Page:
Drew Brees played like an MVP, withstanding pocket pressure and making his trademark great, accurate throws. I was more impressed by the short-handed defense keeping the Steelers at bay with some crucial goal-line stops. They also never let Ben Roethlisberger (17-of-28, 195 yards, one interception, three sacks) get into a rhythm despite being without their top three corners (Jabari Greer, Tracy Porter and Randall Gay), and fill-in Patrick Robinson going down on the game's second play with a right ankle injury.
Moving forward, the Saints can easily build off this momentum. Only one of the next five opponents owns a winning record (Seattle). Still, it's an uphill battle because they're behind talented Atlanta and a Tampa Bay team that's starting to believe it can play with anyone.
The Cowboys are pretty much done, in case we didn't know already. Sunday's uninspiring performance against the Jaguars was telling. You could see that nobody really wanted to step up. Instead, they all kind of disappeared into the background as Dallas fell to 1-6. They could play the rest of the year with a lame-duck coach; Jerry Jones has been adamantly against in-season changes. Dallas can still win games, but which ones are a complete mystery as you don't know when the talent will come to play. They're playing like a bunch of individuals now instead of a team.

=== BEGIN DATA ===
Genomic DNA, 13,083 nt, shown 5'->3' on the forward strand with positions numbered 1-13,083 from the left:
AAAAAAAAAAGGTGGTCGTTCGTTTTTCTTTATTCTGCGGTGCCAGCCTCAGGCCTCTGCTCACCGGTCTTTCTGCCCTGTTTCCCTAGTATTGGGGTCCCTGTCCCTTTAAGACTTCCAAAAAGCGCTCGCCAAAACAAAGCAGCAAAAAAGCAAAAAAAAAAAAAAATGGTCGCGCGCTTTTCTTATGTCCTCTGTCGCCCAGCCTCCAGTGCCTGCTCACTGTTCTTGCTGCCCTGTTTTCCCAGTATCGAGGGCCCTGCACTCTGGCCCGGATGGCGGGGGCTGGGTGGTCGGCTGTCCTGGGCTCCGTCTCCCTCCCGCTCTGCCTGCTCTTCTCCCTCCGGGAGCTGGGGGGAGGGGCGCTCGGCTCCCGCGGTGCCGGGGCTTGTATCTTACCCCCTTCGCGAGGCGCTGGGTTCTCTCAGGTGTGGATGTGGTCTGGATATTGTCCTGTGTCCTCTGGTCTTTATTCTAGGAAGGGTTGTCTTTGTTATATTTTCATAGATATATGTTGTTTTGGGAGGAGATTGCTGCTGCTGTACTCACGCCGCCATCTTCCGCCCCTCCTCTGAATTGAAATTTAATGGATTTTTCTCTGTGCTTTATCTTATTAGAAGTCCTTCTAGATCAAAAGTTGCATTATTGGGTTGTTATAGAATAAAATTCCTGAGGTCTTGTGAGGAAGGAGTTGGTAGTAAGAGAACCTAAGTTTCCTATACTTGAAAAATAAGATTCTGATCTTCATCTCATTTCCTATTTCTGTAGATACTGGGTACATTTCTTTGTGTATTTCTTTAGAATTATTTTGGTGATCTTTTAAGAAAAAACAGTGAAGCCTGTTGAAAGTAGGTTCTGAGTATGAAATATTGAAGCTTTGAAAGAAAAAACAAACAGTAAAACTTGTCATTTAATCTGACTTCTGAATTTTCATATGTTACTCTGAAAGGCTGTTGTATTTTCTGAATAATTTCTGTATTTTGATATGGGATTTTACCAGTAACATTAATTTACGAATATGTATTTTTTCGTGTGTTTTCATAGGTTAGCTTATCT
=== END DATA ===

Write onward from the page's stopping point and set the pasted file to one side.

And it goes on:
I experienced similar situations during my first couple season with the Rams. When it became clear we didn't have a chance to make the playoffs, guys started to let up. It was a tough pill to swallow, because I still had reasons to play and wanted to fight but couldn't do much on my own.
Can it be fixed by something like a players-only meeting? Not with these Cowboys. Since Tony Romo went down, they've been playing like a team that doesn't believe they can win. If I'm Wade Phillips, I'd go with Jon Kitna for another week or two, and if you don't have any success, put in young Stephen McGee to see if he can prove a capable fall-back option going into 2011.